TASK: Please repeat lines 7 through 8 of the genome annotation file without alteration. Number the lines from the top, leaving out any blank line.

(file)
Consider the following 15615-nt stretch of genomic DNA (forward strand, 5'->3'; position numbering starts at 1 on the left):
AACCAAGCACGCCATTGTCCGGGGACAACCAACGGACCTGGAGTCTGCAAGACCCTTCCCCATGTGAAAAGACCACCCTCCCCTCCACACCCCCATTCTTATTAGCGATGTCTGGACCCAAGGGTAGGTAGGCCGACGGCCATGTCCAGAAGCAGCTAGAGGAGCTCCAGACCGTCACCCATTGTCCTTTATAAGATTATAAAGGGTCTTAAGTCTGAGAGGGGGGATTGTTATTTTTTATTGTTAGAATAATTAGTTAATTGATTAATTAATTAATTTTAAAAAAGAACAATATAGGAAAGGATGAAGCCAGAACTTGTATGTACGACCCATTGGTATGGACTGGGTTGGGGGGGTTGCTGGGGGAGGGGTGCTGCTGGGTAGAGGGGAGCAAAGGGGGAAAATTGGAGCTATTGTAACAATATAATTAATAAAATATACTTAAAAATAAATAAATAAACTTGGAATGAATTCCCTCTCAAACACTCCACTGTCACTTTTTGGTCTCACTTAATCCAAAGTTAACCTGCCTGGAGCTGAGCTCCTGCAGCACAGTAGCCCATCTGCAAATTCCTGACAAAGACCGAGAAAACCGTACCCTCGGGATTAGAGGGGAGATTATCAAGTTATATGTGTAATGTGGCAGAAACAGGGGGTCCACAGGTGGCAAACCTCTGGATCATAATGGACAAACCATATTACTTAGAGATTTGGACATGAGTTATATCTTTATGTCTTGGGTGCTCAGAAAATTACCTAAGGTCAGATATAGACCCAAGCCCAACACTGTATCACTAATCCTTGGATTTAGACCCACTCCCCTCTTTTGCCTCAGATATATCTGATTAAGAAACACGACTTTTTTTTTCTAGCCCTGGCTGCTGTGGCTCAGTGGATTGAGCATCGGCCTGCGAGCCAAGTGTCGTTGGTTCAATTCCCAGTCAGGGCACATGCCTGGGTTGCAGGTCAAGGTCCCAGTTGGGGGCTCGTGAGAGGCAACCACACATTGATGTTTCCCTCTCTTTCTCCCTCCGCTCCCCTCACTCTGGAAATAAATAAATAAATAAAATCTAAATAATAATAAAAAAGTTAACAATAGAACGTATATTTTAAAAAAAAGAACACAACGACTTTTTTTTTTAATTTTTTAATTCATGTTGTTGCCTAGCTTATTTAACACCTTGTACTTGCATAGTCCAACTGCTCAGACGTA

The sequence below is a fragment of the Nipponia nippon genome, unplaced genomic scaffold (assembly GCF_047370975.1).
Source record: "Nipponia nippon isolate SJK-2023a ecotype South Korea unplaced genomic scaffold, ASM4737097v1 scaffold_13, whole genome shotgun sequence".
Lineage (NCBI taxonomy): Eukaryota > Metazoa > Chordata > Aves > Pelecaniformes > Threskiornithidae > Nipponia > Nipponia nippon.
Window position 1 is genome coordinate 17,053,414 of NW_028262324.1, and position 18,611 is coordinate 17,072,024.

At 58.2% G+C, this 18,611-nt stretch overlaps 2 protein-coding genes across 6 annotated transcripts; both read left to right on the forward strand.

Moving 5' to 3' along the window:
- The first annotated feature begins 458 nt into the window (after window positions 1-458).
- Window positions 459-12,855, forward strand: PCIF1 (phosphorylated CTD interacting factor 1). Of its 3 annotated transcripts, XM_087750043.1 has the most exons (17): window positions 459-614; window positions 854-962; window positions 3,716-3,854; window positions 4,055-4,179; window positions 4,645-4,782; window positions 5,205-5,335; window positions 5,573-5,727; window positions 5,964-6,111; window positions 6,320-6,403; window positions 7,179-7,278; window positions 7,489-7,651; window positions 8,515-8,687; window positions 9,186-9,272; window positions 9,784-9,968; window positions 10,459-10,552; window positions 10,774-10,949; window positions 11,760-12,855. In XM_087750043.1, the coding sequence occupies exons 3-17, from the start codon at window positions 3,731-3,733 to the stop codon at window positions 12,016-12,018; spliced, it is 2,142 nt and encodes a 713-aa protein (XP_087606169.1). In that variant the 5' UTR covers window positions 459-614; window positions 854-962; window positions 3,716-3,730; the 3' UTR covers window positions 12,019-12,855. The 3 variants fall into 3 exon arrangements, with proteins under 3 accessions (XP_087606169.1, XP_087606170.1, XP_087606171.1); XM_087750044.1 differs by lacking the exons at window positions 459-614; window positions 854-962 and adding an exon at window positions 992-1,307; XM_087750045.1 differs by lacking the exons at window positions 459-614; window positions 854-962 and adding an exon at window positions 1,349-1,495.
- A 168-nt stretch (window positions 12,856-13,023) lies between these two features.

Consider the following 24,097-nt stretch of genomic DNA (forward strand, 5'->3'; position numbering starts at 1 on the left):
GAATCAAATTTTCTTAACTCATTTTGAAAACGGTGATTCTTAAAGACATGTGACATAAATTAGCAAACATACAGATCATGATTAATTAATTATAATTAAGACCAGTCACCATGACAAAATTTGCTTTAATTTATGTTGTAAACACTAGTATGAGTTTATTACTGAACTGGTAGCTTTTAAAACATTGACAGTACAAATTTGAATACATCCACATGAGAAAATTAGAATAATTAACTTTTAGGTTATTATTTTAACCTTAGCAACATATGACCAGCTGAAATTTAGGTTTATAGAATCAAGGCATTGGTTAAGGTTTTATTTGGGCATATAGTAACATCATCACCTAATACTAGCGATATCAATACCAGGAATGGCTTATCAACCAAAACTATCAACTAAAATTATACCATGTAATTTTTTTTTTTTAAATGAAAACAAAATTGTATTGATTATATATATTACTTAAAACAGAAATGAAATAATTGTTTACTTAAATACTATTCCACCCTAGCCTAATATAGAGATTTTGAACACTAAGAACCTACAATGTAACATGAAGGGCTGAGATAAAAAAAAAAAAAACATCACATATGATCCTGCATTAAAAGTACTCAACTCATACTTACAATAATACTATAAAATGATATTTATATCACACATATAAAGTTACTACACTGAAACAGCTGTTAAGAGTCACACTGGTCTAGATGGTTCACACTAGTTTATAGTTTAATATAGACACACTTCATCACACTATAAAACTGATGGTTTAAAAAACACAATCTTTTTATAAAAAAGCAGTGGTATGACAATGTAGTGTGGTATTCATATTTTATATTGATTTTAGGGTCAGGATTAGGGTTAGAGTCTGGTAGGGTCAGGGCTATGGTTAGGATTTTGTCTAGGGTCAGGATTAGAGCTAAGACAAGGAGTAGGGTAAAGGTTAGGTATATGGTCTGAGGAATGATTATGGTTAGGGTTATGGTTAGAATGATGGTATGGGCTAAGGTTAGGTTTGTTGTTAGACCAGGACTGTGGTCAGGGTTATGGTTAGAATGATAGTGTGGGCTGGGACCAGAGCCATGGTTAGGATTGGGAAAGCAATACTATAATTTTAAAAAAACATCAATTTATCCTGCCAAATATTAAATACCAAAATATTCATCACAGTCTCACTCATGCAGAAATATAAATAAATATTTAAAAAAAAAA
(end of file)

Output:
At 58.2% G+C, this 18,611-nt stretch overlaps 2 protein-coding genes across 6 annotated transcripts; both read left to right on the forward strand.

Moving 5' to 3' along the window: